Mainstreet Women: Unpacking Main Street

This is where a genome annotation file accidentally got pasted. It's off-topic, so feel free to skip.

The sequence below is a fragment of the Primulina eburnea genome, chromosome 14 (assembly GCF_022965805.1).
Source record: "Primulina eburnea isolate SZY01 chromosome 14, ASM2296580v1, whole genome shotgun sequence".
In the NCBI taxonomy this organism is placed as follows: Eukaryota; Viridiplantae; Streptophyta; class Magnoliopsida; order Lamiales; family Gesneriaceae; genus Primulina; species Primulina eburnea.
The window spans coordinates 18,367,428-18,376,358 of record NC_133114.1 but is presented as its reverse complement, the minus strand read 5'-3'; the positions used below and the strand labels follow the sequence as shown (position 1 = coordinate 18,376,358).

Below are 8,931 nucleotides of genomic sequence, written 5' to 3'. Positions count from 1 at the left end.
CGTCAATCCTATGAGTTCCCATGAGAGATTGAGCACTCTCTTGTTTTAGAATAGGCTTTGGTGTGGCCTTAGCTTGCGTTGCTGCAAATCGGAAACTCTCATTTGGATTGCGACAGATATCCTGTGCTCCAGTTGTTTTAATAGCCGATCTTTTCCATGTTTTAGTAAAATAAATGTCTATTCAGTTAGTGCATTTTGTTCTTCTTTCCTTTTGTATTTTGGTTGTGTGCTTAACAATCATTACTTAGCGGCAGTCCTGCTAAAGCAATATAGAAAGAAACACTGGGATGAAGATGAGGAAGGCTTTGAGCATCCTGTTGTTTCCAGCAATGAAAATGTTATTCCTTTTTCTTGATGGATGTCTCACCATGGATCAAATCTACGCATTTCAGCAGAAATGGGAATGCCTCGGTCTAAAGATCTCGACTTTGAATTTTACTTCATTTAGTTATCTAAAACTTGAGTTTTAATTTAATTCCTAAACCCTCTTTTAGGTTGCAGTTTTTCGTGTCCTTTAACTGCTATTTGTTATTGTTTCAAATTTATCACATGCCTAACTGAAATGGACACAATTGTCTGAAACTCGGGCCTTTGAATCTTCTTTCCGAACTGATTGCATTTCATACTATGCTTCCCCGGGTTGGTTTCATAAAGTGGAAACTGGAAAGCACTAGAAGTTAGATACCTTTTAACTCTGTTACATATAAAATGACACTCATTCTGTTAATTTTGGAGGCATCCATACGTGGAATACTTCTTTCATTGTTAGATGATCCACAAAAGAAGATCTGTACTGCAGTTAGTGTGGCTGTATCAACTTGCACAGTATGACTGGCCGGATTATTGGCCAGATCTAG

Mainstreet Women Question #1:  Tell me a little about where you live, your main street or what you consider main street to be. (Post 1 of 3)   “People think they speak for women. I don’t know who these women are they’re speaking for – they’re not me, not my friends or family.” (Beth, MS) Main Street + Women were my tell-tale heart in the run-up to the 2012 elections. What did pols, pundits, and the President mean when they called us all Main Street? It felt vital to know, to understand before exercising my citizen muscle and casting my one precious vote. Frankly, I felt dumb:  had I missed the Main Street memo? First I did what people the world over do:  I googled it. Gulp, about 820,000,000 results. Result one. Main Street® according to the National Trust for Historic Preservation (who registered the trademark, one of the reasons we’re called “Mainstreet” Women):  Main Street is the economic engine, the big stage, the core of the community. Our Main Streets tell us who we are and who we were, and how the past has shaped us… Our Main Streets are the places of shared memory where people still come together to live, work, and play. … [Read more...]